The essays that the Bordeaux contestants put forward in response to this question drew in turn upon another opinion that had its roots in the ancient world. This was the opinion of the classical Greek and Roman geographers that differences in complexion among the peoples of the world were due to differences in the climates where they happened to live. In the belt of land that ran along the Equator, which Aristotle had termed the Torrid Zone, the people had, as it were, been burned black by the extreme heat of the sun.
Most of the Bordeaux contestants accepted some version of this account, even if none of them was prepared to describe it in very exact terms. One puzzle that confronted them was that the Black people from the Torrid Zone were not known to turn white when they traveled to the temperate or cold regions of the Earth. The puzzle was easily solved by the assertion that in fact this was what did take place. Just as white skin had turned Black, in the time since the creation, so Black skin could turn white. In order to be consistent, the theory of degeneration needed to work in both directions.
No account of the Bordeaux essays can be complete without the sense of confusion that is their constant theme. Several of the authors devote most of their allotted space to the critique of popular beliefs about the cause of Black skin. Others reflect that perhaps Blackness is one of the secrets of nature or God that no human inquiry will unravel. One of the authors reports that when he started his research he found himself in “a land of conjectures” — and that when his work had concluded he had been able to produce no more than conjectures of his own. Every proposal is qualified. Sometimes authors pile them on top of one another as if, in sum, they might amount to something.
The confusion of the Bordeaux essays is one feature that Gates and Curran do not quite capture in their presentation of them. The editors prefer to draw from each essay a single clear answer to the question that the Academy had posed. For the most part, the essays were untitled, so the editors have supplied them all with new titles. Thus a meditation upon Newtonian optics, the principles of alchemy, and the theory that the body was a complex of inner elements or humors becomes “Blackness as an Extension of Optical Theory.” A discourse upon anatomical experiments that were taken to prove that Black people had a soft, oily, extra layer of skin becomes “Blackness as a Reversible Accident.” As the nonsense accumulates, it appears to wear down the editors. By the time they arrive at the final three essays, Gates and Curran have all but abandoned the effort to extract coherence. The titles that they provide are hardly titles at all: “Blackness Degenerated,” “Blackness Classified,” “Blackness Dissected.”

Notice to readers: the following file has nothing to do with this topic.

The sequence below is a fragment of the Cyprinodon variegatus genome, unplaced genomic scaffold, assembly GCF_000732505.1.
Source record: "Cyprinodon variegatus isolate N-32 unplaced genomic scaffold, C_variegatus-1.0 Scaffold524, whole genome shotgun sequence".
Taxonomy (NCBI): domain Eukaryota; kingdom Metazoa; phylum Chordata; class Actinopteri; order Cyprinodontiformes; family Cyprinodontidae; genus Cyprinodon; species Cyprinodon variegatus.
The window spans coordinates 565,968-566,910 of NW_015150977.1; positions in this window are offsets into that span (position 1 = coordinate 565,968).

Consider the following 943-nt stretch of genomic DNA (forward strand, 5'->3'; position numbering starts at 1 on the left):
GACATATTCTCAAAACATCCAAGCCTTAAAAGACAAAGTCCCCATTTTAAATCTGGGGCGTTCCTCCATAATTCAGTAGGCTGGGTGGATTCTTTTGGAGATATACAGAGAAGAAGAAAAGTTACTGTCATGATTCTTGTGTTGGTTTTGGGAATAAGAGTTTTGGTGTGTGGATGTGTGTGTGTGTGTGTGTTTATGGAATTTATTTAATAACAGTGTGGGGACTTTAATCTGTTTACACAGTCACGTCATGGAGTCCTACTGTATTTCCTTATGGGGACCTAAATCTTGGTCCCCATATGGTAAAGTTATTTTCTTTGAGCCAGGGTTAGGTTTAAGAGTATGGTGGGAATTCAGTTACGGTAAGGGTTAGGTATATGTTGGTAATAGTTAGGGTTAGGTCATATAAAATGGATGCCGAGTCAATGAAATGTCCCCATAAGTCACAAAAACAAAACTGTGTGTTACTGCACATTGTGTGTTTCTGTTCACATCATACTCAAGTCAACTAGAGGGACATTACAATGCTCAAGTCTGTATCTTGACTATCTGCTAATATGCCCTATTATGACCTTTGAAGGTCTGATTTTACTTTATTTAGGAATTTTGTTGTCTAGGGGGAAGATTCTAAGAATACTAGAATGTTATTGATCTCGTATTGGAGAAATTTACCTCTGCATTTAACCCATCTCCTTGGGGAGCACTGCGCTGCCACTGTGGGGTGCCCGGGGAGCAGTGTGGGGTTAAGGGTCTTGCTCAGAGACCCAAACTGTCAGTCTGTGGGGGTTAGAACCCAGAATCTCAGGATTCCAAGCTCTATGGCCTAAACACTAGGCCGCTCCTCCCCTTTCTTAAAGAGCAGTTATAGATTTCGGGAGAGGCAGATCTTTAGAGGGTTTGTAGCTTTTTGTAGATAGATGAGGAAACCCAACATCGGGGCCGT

Gates and Curran are correct to insist upon this point. They note that by 1741, the year in which the essays were received at the Academy, the Compagnie Perpétuelle had overseen the transportation of 37,000 enslaved Africans to the West Indian colonies. In that same year, ships from Bordeaux alone carried close to 2,000 Africans across the Middle Passage. Several members of the Academy had ties to the slave trade or to the colonial plantations that depended so much upon it. Bordeaux was a port town. By the middle of the 18th century, it had claimed for itself a position within the vast transoceanic system of African slavery in the Atlantic world.
Over time, a small number of persons from Africa had come to live in Bordeaux. They had arrived either directly from the continent or from the West Indies. Fanciful images of their faces are still engraved onto the façades of administrative offices and townhouses near the port. Some of the local residents who saw them must have wondered when they would turn white.
An old principle in France held that any enslaved person who arrived within the borders of the realm would at that moment become free. But this was not what had happened to these Africans. In 1738, Louis XV issued an order that enslaved persons who were brought to France could be held in bondage for a period of up to three years. The order then went before each provincial assembly for approval. Paris voted against it; Bordeaux voted in favor. Gates and Curran suggest that this was the most immediate context for the essay contest that was announced in the next year. Slavery had become legal in Bordeaux.
To be sure, the Academy never mentioned this fact in their advertisement for the contest. The system of Atlantic slavery was likewise seldom mentioned in the essays that the Academy received in response — even though, when it did come up here, it was treated as a matter of common knowledge. The persons whose skin was an object of such interest for the contestants were envisioned for the most part as ones who lived in Africa. No contestant ever said that the darkness of a person’s skin could be put forward as the reason for their enslavement. At the same time, none seems to have believed that they needed to decide upon the cause of Blackness in order to continue to enslave Black persons.
From start to finish, the Bordeaux contest was presented as a scientific and intellectual occasion. Half of the essays were submitted in Latin. But one reason for which a contest on the cause of Blackness was held in Bordeaux from 1739 to 1741 was slavery. Attention had fixed upon the bodies of the persons from whose coerced labor the town and indeed the nation stood to benefit. It is possible that a more directly legal or moral inquiry would not have been welcome in this context. Observers might have been forced to consider what happened to those bodies once they were enslaved.
Blackness was another issue, the Academy seemed to believe. They asked their contestants to train their minds on that. The contestants were well prepared to do so. They read and wrote and read and wrote. They tinkered with their submissions. And at the port of Bordeaux, ships pulled up anchor and sailed out to sea, headed for the Torrid Zone, with room to spare below their decks.